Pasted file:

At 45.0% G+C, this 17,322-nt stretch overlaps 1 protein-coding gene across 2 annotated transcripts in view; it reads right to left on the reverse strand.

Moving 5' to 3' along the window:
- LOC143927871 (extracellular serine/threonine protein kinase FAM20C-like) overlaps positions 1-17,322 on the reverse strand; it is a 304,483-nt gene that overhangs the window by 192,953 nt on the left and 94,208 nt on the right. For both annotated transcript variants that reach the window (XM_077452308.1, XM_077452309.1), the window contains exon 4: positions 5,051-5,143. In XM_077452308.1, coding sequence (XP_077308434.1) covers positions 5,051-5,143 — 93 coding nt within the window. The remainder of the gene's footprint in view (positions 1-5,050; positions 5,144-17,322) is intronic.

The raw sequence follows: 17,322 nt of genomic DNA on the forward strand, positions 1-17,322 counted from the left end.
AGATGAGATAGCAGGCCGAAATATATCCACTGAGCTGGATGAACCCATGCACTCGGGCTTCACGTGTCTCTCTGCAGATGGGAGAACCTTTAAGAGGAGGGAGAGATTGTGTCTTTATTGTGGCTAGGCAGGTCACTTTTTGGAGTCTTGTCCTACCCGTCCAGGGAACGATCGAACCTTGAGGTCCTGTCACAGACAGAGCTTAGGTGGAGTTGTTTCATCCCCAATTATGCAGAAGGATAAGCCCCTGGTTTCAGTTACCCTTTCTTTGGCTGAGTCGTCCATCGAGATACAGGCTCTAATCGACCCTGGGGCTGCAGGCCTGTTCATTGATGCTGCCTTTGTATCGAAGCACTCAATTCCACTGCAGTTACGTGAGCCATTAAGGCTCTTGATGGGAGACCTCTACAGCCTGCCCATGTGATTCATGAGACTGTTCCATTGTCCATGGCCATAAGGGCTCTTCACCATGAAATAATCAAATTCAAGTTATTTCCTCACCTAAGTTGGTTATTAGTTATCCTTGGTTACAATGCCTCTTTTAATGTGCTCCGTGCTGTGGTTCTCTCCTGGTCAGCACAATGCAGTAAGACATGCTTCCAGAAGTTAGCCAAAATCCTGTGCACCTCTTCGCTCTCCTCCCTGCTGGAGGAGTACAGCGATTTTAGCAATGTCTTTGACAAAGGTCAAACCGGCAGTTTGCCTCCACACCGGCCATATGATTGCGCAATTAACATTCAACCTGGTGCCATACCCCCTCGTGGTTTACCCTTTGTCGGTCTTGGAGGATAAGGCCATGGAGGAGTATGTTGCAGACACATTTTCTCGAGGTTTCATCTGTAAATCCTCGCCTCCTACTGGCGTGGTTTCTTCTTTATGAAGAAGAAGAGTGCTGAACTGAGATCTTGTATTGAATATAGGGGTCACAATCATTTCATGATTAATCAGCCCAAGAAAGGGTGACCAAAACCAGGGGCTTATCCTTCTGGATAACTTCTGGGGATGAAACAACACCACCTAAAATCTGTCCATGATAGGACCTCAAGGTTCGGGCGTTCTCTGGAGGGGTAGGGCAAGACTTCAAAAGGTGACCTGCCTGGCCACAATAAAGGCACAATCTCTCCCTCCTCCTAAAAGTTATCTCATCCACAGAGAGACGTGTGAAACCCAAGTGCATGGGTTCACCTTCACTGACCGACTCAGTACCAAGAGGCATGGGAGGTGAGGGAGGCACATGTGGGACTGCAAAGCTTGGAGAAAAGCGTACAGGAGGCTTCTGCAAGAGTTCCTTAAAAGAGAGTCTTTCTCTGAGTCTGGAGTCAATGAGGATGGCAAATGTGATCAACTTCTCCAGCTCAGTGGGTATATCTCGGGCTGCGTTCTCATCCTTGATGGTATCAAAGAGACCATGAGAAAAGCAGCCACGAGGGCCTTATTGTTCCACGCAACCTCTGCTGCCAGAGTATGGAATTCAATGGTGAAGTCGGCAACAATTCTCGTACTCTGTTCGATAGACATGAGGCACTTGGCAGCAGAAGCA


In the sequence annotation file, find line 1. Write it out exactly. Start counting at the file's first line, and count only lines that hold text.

At 45.0% G+C, this 17,322-nt stretch overlaps 1 protein-coding gene across 2 annotated transcripts in view; it reads right to left on the reverse strand.